What do you picture when you think of Christmas? Is it footprints left in freshly fallen snow and snow men with button eyes and a carrot nose? Is it Santa and sleigh bells and eight famous reindeer? Or is it surrounded by family, cosied up in front of a crackling fire, sipping a rich hot chocolate and munching on a warm mince pie?
Christmas food is steeped in tradition - from the turkey and the stuffing that is served at Christmas dinner, to the Christmas cake and mulled wine that follows. A famous English Christmas dinner scene can even be found in Charles Dickens' A Christmas Carol (1843), where Scrooge sends Bob Cratchitt a large turkey to enjoy once he has had his epiphany.
But how did the humble mince pie become such a staple part of Christmas?
It's hard to believe that these deliciously sweet and buttery bakes had not such indulgent beginnings. Dating back to the Middle Ages, the original mince pie (formerly, 'Christmas Pie', amongst other names) typically featured more savoury ingredients - a mix of minced meat (including mutton, rabbit, pork or game), suet, a range of fruits and several different spices. The mince pie proved to not only be nutritiously dense, but also became a good way of preserving meat, without the need for salting, curing, smoking or drying it.
The mince pie only actually began to get sweeter in the 18th Century, when cheap sugar arrived from slave plantations in the West Indies, and by the 19th Century, the mince pie had acquired its modern taste.
Due to the meat and fats in the original mince pie mixture, these made the perfect meal for the long, dark winter months. A mince pie could not only endure the test of time as the pie itself acted as a preservative for the meat, but it was also a hearty, wholesome meal that provided much needed energy to survive.
The mix of spices used (typically nutmeg, cloves and cinnamon) is also said to be symbolic of the gifts given to the Baby Jesus by the three wise men in Bethlehem. Whilst we know the modern mince pie to be dainty finger food in neat, foil tart cases, traditionally these pies were made into large oblong shapes, representing Jesus' manger, and even occasionally featured a small depiction of Jesus himself in pastry form on top.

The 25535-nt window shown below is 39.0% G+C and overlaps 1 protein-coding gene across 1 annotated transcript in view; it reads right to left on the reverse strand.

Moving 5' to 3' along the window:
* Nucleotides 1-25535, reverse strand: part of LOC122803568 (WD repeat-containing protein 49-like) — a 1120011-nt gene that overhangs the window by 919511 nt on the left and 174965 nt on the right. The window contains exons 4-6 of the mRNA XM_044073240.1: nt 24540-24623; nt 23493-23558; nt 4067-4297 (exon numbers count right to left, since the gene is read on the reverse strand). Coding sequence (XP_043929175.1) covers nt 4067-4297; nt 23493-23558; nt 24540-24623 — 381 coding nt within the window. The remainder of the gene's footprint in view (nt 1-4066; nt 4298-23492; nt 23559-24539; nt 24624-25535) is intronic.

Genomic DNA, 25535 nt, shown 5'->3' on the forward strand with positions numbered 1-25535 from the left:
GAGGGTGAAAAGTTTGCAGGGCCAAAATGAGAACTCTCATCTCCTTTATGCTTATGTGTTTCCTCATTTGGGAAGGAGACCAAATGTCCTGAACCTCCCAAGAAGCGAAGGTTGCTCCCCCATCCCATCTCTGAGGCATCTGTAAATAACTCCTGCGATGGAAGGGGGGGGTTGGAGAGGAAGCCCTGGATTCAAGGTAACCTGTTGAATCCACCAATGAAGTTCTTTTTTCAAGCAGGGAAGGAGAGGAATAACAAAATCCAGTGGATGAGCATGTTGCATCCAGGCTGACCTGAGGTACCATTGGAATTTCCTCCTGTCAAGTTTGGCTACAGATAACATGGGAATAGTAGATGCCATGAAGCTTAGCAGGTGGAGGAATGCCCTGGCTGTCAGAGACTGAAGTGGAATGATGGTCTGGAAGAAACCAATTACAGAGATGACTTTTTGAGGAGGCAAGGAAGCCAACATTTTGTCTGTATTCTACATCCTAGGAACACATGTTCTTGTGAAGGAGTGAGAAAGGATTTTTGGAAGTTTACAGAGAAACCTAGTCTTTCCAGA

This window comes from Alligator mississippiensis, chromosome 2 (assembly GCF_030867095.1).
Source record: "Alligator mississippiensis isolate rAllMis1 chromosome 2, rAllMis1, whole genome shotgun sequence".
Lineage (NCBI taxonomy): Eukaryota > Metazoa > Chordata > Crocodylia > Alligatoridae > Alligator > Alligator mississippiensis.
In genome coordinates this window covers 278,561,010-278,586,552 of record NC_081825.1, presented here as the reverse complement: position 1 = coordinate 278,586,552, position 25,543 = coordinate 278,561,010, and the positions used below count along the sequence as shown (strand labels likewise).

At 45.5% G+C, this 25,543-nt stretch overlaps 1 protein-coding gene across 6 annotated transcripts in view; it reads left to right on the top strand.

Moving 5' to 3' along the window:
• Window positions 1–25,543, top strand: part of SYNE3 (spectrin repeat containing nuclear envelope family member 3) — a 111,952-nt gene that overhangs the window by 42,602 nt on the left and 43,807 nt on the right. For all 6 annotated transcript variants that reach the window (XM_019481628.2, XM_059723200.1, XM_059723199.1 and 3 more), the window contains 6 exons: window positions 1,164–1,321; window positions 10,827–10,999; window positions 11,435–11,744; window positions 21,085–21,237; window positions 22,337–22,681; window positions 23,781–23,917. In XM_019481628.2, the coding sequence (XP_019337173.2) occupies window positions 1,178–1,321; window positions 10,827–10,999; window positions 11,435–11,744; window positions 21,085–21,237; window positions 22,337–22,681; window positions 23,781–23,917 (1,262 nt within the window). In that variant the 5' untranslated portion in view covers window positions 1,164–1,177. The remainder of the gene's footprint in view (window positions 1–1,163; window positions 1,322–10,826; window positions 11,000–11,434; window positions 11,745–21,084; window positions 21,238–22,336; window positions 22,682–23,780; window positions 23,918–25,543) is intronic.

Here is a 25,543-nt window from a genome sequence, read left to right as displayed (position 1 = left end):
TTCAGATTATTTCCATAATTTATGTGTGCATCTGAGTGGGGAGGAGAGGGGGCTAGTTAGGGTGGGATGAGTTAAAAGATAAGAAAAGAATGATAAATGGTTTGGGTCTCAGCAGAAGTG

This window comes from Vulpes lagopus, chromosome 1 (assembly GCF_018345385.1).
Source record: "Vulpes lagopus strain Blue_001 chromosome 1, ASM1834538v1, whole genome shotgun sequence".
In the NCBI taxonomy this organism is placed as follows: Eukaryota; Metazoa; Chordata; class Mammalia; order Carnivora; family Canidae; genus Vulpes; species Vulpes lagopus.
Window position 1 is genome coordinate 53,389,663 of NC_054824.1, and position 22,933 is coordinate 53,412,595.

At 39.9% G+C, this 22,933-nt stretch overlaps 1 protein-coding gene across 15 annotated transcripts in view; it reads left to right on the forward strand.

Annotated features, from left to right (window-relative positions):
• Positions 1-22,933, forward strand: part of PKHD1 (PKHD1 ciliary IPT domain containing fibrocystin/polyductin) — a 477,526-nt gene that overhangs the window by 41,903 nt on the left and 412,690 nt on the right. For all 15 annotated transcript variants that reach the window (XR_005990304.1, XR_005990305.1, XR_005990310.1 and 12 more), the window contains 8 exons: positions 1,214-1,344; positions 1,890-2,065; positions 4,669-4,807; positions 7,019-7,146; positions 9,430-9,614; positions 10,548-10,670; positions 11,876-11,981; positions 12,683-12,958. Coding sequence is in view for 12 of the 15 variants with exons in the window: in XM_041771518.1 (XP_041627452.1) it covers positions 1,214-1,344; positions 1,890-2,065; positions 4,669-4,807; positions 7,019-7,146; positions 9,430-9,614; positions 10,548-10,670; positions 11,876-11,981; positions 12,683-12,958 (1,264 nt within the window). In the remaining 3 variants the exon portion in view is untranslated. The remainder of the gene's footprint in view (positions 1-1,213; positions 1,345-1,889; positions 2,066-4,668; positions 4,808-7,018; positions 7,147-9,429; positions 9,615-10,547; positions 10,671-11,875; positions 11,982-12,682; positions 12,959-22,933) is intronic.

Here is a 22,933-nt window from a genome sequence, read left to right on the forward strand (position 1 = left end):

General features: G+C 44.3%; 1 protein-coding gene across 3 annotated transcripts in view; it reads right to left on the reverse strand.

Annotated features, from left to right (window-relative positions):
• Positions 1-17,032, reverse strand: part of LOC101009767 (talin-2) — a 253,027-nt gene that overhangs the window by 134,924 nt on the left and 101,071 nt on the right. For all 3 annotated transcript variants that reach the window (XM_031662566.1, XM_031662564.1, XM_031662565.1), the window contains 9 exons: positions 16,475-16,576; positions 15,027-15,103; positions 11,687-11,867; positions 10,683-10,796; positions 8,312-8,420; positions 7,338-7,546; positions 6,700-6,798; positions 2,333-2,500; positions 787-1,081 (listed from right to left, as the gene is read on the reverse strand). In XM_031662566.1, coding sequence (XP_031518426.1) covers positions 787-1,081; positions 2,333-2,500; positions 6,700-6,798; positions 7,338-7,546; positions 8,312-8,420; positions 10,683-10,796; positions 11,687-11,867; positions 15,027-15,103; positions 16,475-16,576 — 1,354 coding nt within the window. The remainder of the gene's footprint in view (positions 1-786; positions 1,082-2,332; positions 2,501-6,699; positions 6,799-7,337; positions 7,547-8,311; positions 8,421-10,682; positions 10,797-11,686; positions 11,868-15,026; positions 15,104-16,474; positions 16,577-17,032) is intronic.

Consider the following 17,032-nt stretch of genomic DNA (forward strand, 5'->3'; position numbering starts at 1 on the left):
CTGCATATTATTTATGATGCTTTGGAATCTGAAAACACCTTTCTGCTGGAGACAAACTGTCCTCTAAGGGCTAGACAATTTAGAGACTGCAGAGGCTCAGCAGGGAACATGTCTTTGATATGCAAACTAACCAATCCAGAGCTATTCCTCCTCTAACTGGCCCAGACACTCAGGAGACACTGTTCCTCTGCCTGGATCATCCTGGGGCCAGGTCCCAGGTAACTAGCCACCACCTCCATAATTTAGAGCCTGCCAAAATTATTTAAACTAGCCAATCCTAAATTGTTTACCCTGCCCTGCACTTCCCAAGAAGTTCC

Furthermore, the mincemeat would often be made on stir-up Sunday - along with the Christmas pudding - the last Sunday before Advent. If you're superstitious, be sure to stir your mincemeat in the correct direction, as it's thought that stirring the mincemeat anti-clockwise will lead to misfortune and bad luck during the following year.
In contrast, good luck and happiness could be had by all by ensuring that each each member of the family consumed one pie each day over the Twelve Days of Christmas (Christmas Eve to January 5th).
The modern mince pie features meat no more, but instead, is a combination of sweet and fruity mincemeat (made from dried mixed fruit, mixed spice and often a hint of booze) encased in crumbly shortcrust pastry and can be served on its own, or alongside fresh whipped cream, brandy butter, a scoop of ice cream or lashings of creamy custard.
It is still a keen tradition for children to leave Father Christmas a mince pie (or two) and a glass of milk by the fireplace - plus, a carrot for Rudolph… of course.
For a fun festive activity that all the family can enjoy, try making your own mince pies this year with our delicious recipes. Choose from Filo Mince Pie Crackers, Sponge Topped Mince Pies or Mince Pie Ice Cream - we'd recommend all three!
Whilst we've put a slight twist on these bakes to make them more exciting, if you fancy something a little more traditional, simply make our Sweet Mincemeat filling, cut out pastry cases from homemade or shop bought pastry, top with pastry lids and bake in the oven till golden brown.
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